The back nine at Byrne starts with a tee shot across the valley and over the creek. My tee shot found the creek and my third shot out of the rough scooted up the right tree line. I then hit a wedge well left of the green, pitched on, but left myself well above the hole and my first putt ran a good 15 feet past the cup. I missed the comebacker to start with an. There have been a few course changes on the back nine, beginning with the Par Eleventh Hole, in which the tee box has been moved further to the right and back a bit. As someone who hits a draw, this has created a more difficult angle to the pin and I missed badly to the left of the green and wound up with a double bogey 5. Things didn't get any better at the 516-yard Par 5 Twelfth Hole, where I hooked my drive into the trees on the left, pitched out, then hit my 4-wood left. This led to another 8. I rebounded just a bit with bogeys at the next two holes--Par 3s of 89 yards and 219 yards respectively. At the 156-yard Par 3 Fifteenth Hole, I hit a 6-iron which drew nicely into the middle of the green and two-putted for my third par of the day. The Sixteenth Hole, a 465-yard Par 5, features another change, with the tee box being moved to the right, closed to the Twelfth tee. This has taken the slight dogleg left out of the hole and made it play much straighter. Here I hit my best drive of the day, just finding the left rough. I then hit my 3-hybrid to lay up about 30 yards short of the green, pitched on and made a 15-foot putt for birdie, my third of the season. The tee box at the Seventeenth Hole--a hole that has caused me a great deal of problems the last couple of years--has been moved up about 25 yards. This round would be no different. I hit my hybrid off the tee and hooked it into the old part of the Sixteenth fairway, up against some fescue-type grasses. Although I had a clear look at the green from about 50 yards, I had a bad lie and completely missed the ball on my swing. I then punched forward, chipped on above the hole and three-putted for a 7. The Eighteenth again plays across the valley, over the creek and up the hill. I hit the middle of the fairway, left my approach shot short, chipped short, chipped on and two-putted for a disappointing double bogey 6 and an equally disappointing 49.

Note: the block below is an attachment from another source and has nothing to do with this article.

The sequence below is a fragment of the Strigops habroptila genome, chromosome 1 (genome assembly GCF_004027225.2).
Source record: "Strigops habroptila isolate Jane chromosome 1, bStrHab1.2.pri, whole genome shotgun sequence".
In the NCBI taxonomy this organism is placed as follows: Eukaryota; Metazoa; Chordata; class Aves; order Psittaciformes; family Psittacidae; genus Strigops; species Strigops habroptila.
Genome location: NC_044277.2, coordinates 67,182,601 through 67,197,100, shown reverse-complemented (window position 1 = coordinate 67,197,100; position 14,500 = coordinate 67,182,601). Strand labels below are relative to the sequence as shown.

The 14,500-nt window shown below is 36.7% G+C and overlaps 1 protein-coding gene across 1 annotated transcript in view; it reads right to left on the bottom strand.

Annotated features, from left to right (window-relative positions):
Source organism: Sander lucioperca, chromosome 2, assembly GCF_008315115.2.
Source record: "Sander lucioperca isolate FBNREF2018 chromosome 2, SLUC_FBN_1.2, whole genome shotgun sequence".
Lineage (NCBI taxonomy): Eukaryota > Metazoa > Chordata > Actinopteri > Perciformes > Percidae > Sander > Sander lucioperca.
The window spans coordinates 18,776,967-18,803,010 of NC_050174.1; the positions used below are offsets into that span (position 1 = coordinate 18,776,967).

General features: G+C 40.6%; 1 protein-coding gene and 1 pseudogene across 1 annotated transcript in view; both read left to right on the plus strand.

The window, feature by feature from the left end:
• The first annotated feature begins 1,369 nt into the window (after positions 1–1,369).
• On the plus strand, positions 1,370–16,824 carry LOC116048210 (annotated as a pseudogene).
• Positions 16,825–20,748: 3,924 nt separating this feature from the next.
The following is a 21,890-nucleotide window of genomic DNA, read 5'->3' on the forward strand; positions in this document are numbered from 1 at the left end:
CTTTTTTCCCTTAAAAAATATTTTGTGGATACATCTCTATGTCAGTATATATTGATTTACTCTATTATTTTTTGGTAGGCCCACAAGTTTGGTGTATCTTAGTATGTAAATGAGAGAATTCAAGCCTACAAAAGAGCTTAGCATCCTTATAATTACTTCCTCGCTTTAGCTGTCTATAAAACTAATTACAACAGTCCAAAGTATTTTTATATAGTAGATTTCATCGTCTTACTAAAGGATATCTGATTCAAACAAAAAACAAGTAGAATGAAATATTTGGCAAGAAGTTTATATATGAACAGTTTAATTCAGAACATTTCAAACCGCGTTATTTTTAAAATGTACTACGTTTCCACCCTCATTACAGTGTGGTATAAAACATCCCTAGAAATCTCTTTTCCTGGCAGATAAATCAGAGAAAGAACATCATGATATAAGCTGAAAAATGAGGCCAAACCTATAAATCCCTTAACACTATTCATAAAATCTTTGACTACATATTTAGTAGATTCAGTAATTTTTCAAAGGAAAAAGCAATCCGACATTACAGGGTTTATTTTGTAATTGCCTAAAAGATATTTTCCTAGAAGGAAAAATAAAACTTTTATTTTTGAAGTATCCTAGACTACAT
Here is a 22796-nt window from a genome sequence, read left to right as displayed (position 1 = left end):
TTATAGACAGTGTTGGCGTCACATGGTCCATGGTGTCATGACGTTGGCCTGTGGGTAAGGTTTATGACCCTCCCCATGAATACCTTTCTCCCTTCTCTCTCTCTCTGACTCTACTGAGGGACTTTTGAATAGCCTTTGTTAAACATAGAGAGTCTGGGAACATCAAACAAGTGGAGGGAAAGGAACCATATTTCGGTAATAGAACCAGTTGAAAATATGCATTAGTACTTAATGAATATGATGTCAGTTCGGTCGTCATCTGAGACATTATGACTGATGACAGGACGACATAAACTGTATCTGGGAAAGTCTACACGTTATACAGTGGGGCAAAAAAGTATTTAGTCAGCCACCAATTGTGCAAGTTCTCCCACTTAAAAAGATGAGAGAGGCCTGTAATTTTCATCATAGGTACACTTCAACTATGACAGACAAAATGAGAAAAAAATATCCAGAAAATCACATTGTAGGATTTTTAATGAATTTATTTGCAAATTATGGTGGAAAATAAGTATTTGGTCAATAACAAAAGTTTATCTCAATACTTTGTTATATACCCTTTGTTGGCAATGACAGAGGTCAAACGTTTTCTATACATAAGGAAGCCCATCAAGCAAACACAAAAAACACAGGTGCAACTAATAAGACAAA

The new tee box at the Eleventh Hole
Two 8s, a 7 and a 6 on the back nine was not what I was expecting after my front nine. I need to get a bit more consistent off the tee, especially with my 4-wood and hybrid. I seemed to be playing my second shots out of the rough too often. And my putting needs to get better. I am still missing too many short putts. I switched to an Odyssey White Hot Rossie for this round and felt a bit better with my putting, so I think I'll keep it in the back for at least another round or two. My irons, chipping and pitching have been the one constant in my game so far this season. A few more rounds and sessions at the practice range, as well as the practice green, should help me work out those problems.
The Eighteenth Green
Overall, I can't be too unhappy with my score. It was my sixth consecutive round in the 90s or better this season after getting off to a very late start. I feel my scores can only get better from here with a little more practice and playing.